|کد مقاله||کد نشریه||سال انتشار||مقاله انگلیسی||ترجمه فارسی||نسخه تمام متن|
|2638253||1563464||2016||6 صفحه PDF||سفارش دهید||دانلود کنید|
• We performed a literature review on the association between race/ethnicity and CDI.
• There are significant gaps and limitations in the existing literature.
• There is limited evidence that certain racial groups are at greater risk for CDI.
• Key recommendations are provided for future research.
BackgroundAmong health care-associated infections (HAIs), Clostridium difficile infections (CDIs) are a major cause of morbidity and mortality in the United States. As national progress toward CDI prevention continues, it will be critical to ensure that the benefits from CDI prevention are realized across different patient demographic groups, including any targeted interventions.MethodsThrough a comprehensive review of existing evidence for racial/ethnic and other disparities in CDIs, we identified a few general trends, but the results were heterogeneous and highlight significant gaps in the literature.ResultsThe majority of analyzed studies identified white patients as at increased risk of CDIs, although there is a very limited literature base, and many studies had significant methodological limitations.ConclusionKey recommendations for future research are provided to address antimicrobial stewardship programs and populations that may be at increased risk for CDIs.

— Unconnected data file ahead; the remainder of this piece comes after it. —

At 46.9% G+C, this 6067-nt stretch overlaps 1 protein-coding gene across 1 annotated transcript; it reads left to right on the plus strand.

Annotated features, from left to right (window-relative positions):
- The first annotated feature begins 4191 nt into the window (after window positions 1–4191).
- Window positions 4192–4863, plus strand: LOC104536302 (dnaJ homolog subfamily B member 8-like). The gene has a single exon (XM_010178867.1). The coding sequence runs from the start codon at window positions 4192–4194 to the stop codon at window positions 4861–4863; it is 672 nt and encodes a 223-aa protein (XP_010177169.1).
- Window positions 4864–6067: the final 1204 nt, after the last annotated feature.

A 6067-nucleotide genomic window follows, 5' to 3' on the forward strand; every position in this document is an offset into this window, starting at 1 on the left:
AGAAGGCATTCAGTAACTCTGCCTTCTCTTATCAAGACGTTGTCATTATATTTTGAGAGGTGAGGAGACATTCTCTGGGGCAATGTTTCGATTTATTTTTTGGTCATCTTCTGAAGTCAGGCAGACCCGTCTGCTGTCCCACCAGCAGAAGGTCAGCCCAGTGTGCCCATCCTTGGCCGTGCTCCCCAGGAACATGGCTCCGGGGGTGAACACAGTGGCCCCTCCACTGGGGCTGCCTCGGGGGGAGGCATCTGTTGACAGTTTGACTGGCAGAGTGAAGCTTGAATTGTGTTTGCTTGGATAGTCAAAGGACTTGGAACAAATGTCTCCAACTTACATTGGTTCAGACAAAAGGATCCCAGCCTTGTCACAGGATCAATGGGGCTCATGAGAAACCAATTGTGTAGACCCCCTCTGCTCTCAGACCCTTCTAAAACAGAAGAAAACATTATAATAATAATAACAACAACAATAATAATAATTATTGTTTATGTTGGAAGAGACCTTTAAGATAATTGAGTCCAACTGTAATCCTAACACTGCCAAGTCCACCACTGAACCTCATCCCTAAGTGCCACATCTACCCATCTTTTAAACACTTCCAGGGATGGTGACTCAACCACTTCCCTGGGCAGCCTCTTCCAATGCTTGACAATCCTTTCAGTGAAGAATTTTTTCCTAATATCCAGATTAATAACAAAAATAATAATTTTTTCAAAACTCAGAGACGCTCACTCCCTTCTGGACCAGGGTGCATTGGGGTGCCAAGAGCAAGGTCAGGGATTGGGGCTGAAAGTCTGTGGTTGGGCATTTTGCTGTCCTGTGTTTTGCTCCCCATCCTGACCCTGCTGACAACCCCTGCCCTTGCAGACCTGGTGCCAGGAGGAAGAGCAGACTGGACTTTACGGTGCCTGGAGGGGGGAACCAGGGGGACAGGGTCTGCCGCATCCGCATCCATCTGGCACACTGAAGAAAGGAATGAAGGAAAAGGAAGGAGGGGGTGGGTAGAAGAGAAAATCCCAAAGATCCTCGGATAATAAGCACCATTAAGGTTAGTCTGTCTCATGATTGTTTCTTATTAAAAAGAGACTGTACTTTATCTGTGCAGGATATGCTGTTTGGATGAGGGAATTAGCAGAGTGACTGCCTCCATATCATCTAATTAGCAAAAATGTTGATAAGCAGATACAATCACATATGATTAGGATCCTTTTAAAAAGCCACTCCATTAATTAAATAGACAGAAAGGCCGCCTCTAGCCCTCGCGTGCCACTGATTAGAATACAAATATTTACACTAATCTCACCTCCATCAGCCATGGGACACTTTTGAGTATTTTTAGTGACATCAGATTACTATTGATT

Journal: American Journal of Infection Control - Volume 44, Issue 1, 1 January 2016, Pages 91–96